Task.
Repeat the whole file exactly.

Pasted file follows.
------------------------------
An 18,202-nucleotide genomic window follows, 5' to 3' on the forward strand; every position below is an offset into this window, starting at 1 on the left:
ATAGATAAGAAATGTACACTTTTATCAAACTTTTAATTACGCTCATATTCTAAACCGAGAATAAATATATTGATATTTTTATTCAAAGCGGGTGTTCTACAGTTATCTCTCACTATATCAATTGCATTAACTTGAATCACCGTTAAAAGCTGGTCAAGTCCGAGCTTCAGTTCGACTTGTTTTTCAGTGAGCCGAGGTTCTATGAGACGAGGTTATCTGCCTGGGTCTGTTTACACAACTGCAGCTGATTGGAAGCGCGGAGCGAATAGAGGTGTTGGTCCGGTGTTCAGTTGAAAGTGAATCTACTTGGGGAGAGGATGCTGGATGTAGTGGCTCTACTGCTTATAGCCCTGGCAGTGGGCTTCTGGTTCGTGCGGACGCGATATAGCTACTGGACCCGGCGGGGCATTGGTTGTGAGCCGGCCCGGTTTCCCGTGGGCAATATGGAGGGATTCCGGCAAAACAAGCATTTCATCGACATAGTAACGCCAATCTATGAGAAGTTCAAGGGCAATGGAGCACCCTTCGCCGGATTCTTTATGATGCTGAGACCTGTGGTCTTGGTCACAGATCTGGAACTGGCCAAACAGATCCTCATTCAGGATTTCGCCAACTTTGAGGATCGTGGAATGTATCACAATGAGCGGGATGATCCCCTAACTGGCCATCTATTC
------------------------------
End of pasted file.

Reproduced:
An 18,202-nucleotide genomic window follows, 5' to 3' on the forward strand; every position below is an offset into this window, starting at 1 on the left:
ATAGATAAGAAATGTACACTTTTATCAAACTTTTAATTACGCTCATATTCTAAACCGAGAATAAATATATTGATATTTTTATTCAAAGCGGGTGTTCTACAGTTATCTCTCACTATATCAATTGCATTAACTTGAATCACCGTTAAAAGCTGGTCAAGTCCGAGCTTCAGTTCGACTTGTTTTTCAGTGAGCCGAGGTTCTATGAGACGAGGTTATCTGCCTGGGTCTGTTTACACAACTGCAGCTGATTGGAAGCGCGGAGCGAATAGAGGTGTTGGTCCGGTGTTCAGTTGAAAGTGAATCTACTTGGGGAGAGGATGCTGGATGTAGTGGCTCTACTGCTTATAGCCCTGGCAGTGGGCTTCTGGTTCGTGCGGACGCGATATAGCTACTGGACCCGGCGGGGCATTGGTTGTGAGCCGGCCCGGTTTCCCGTGGGCAATATGGAGGGATTCCGGCAAAACAAGCATTTCATCGACATAGTAACGCCAATCTATGAGAAGTTCAAGGGCAATGGAGCACCCTTCGCCGGATTCTTTATGATGCTGAGACCTGTGGTCTTGGTCACAGATCTGGAACTGGCCAAACAGATCCTCATTCAGGATTTCGCCAACTTTGAGGATCGTGGAATGTATCACAATGAGCGGGATGATCCCCTAACTGGCCATCTATTC